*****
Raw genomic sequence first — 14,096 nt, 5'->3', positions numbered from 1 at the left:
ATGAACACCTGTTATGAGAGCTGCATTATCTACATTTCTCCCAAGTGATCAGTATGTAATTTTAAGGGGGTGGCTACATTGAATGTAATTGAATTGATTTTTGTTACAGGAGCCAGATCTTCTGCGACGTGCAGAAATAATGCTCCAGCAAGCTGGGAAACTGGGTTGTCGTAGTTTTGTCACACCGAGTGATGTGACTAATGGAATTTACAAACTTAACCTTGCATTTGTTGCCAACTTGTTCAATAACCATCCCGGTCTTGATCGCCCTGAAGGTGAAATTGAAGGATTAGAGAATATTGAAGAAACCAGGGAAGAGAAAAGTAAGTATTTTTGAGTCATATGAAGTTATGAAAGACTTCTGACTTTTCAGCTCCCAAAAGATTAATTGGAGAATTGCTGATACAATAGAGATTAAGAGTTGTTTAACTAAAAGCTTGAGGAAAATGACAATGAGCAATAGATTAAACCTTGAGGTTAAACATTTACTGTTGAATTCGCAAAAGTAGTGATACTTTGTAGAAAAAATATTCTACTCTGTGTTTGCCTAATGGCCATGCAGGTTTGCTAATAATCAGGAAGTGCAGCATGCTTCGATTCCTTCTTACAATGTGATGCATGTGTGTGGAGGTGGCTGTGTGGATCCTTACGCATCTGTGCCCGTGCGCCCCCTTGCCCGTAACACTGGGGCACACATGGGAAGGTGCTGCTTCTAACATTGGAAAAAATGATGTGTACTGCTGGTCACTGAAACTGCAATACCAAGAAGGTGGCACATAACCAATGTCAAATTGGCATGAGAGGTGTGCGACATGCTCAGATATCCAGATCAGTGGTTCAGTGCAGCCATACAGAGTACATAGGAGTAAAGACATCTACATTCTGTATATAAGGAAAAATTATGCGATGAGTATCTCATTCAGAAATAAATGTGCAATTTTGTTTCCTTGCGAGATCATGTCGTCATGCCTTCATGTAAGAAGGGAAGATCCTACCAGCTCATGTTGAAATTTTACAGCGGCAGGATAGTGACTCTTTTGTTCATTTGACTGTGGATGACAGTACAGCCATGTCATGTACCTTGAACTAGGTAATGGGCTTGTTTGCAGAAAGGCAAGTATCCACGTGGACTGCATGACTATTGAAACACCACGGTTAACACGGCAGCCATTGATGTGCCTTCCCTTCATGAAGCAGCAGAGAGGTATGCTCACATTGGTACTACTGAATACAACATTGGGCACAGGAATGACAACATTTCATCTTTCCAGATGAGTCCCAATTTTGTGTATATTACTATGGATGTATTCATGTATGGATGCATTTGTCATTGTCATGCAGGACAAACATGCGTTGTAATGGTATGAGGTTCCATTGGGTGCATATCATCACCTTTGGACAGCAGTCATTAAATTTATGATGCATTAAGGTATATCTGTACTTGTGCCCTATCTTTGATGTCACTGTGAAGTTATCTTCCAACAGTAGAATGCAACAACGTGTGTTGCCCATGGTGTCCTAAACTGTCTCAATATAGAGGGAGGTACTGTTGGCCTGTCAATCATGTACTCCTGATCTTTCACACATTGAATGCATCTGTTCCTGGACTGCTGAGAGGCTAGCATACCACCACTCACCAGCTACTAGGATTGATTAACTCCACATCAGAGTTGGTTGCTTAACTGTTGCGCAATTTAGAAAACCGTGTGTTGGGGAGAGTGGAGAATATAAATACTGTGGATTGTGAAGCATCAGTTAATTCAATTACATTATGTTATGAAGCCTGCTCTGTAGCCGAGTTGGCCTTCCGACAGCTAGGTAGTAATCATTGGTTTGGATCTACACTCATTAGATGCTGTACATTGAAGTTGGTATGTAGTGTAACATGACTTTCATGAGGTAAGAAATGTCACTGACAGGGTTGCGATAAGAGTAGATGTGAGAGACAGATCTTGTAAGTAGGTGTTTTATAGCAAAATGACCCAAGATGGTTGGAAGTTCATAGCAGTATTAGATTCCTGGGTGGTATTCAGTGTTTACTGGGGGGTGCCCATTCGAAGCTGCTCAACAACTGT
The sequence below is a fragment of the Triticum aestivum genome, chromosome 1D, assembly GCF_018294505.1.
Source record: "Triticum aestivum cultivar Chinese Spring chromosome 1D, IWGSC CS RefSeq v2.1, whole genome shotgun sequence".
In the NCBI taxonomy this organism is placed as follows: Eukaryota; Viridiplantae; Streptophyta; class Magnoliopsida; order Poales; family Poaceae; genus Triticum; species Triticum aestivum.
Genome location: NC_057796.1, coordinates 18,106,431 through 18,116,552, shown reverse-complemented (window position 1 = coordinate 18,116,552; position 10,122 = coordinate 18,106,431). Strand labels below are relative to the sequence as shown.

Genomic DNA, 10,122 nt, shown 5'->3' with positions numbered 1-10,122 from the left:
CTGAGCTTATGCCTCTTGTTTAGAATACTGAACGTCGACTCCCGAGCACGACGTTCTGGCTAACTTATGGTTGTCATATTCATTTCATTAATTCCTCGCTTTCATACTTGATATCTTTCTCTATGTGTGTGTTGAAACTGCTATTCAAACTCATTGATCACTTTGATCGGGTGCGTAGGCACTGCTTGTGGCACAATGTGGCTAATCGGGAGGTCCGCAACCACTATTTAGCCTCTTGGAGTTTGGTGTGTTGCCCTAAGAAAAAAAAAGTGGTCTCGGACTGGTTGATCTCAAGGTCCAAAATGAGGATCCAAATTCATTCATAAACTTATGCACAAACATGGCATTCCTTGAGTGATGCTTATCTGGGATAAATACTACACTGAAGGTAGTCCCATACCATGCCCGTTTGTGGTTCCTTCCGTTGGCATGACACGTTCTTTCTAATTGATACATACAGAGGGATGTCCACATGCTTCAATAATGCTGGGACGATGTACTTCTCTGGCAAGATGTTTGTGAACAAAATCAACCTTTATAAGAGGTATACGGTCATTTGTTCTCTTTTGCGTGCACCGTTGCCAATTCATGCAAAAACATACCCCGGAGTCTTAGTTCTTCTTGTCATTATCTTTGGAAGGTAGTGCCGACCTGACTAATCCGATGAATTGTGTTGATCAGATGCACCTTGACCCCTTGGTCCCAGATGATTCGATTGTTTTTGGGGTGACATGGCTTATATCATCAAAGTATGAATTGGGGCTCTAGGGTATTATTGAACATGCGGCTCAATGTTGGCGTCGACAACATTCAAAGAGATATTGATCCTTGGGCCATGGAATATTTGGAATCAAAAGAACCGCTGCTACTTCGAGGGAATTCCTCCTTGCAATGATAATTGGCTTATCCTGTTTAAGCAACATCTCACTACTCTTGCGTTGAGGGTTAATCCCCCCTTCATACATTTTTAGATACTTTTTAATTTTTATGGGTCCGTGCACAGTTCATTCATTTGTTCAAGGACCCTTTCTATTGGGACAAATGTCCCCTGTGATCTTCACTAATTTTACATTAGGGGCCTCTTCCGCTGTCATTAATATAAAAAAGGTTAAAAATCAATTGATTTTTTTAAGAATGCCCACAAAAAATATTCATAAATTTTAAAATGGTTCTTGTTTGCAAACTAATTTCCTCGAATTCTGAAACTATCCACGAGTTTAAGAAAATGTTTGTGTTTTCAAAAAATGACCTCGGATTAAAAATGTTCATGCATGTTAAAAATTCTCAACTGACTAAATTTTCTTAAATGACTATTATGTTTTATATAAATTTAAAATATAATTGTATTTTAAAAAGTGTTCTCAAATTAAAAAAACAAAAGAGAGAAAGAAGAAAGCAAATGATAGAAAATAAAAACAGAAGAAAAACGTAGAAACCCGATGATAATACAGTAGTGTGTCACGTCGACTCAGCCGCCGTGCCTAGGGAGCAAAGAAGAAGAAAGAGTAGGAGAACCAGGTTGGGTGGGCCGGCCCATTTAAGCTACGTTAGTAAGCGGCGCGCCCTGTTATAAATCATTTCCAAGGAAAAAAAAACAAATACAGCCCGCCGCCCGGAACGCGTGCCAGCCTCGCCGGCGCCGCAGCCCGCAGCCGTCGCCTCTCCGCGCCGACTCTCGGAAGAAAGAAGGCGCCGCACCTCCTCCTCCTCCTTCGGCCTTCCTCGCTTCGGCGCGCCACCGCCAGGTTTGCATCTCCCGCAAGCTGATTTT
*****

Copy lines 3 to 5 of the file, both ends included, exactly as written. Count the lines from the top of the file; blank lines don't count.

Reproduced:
The sequence below is a fragment of the Triticum aestivum genome, chromosome 1D, assembly GCF_018294505.1.
Source record: "Triticum aestivum cultivar Chinese Spring chromosome 1D, IWGSC CS RefSeq v2.1, whole genome shotgun sequence".
In the NCBI taxonomy this organism is placed as follows: Eukaryota; Viridiplantae; Streptophyta; class Magnoliopsida; order Poales; family Poaceae; genus Triticum; species Triticum aestivum.